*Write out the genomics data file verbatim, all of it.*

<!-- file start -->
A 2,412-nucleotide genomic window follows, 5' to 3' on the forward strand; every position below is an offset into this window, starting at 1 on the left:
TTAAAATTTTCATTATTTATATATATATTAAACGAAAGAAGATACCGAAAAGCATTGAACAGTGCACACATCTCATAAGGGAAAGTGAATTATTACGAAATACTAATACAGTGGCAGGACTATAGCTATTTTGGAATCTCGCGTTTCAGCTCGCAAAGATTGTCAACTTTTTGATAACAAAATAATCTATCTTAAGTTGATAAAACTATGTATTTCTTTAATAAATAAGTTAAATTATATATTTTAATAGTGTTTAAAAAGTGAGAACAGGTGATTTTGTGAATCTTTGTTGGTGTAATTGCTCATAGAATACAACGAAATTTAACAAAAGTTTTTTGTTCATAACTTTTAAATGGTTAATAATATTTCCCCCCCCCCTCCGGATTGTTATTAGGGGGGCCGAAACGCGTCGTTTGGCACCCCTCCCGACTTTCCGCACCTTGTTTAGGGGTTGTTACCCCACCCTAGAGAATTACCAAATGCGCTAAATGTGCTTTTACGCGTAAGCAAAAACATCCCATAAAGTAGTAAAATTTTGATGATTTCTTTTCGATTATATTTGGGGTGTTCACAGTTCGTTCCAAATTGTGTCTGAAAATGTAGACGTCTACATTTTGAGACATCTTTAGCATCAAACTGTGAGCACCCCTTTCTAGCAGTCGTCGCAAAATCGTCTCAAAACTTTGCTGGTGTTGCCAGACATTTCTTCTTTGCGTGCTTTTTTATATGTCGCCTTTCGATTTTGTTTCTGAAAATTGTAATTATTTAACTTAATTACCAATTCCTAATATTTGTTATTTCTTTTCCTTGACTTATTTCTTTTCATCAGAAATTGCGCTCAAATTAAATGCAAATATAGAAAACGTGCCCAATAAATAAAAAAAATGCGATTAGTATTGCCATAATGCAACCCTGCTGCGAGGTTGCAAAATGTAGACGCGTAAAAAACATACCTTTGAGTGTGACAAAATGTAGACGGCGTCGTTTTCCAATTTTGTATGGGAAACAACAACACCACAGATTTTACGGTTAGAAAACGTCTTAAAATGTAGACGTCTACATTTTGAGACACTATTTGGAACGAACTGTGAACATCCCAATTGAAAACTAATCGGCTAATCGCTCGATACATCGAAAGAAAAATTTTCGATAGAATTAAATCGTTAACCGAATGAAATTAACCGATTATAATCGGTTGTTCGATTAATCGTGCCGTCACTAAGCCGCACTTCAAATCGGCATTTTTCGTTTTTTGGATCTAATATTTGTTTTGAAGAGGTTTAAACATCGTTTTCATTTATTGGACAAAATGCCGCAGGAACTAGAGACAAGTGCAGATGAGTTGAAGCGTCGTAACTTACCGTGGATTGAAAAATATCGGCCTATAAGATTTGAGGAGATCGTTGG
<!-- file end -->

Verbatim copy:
A 2,412-nucleotide genomic window follows, 5' to 3' on the forward strand; every position below is an offset into this window, starting at 1 on the left:
TTAAAATTTTCATTATTTATATATATATTAAACGAAAGAAGATACCGAAAAGCATTGAACAGTGCACACATCTCATAAGGGAAAGTGAATTATTACGAAATACTAATACAGTGGCAGGACTATAGCTATTTTGGAATCTCGCGTTTCAGCTCGCAAAGATTGTCAACTTTTTGATAACAAAATAATCTATCTTAAGTTGATAAAACTATGTATTTCTTTAATAAATAAGTTAAATTATATATTTTAATAGTGTTTAAAAAGTGAGAACAGGTGATTTTGTGAATCTTTGTTGGTGTAATTGCTCATAGAATACAACGAAATTTAACAAAAGTTTTTTGTTCATAACTTTTAAATGGTTAATAATATTTCCCCCCCCCCTCCGGATTGTTATTAGGGGGGCCGAAACGCGTCGTTTGGCACCCCTCCCGACTTTCCGCACCTTGTTTAGGGGTTGTTACCCCACCCTAGAGAATTACCAAATGCGCTAAATGTGCTTTTACGCGTAAGCAAAAACATCCCATAAAGTAGTAAAATTTTGATGATTTCTTTTCGATTATATTTGGGGTGTTCACAGTTCGTTCCAAATTGTGTCTGAAAATGTAGACGTCTACATTTTGAGACATCTTTAGCATCAAACTGTGAGCACCCCTTTCTAGCAGTCGTCGCAAAATCGTCTCAAAACTTTGCTGGTGTTGCCAGACATTTCTTCTTTGCGTGCTTTTTTATATGTCGCCTTTCGATTTTGTTTCTGAAAATTGTAATTATTTAACTTAATTACCAATTCCTAATATTTGTTATTTCTTTTCCTTGACTTATTTCTTTTCATCAGAAATTGCGCTCAAATTAAATGCAAATATAGAAAACGTGCCCAATAAATAAAAAAAATGCGATTAGTATTGCCATAATGCAACCCTGCTGCGAGGTTGCAAAATGTAGACGCGTAAAAAACATACCTTTGAGTGTGACAAAATGTAGACGGCGTCGTTTTCCAATTTTGTATGGGAAACAACAACACCACAGATTTTACGGTTAGAAAACGTCTTAAAATGTAGACGTCTACATTTTGAGACACTATTTGGAACGAACTGTGAACATCCCAATTGAAAACTAATCGGCTAATCGCTCGATACATCGAAAGAAAAATTTTCGATAGAATTAAATCGTTAACCGAATGAAATTAACCGATTATAATCGGTTGTTCGATTAATCGTGCCGTCACTAAGCCGCACTTCAAATCGGCATTTTTCGTTTTTTGGATCTAATATTTGTTTTGAAGAGGTTTAAACATCGTTTTCATTTATTGGACAAAATGCCGCAGGAACTAGAGACAAGTGCAGATGAGTTGAAGCGTCGTAACTTACCGTGGATTGAAAAATATCGGCCTATAAGATTTGAGGAGATCGTTGG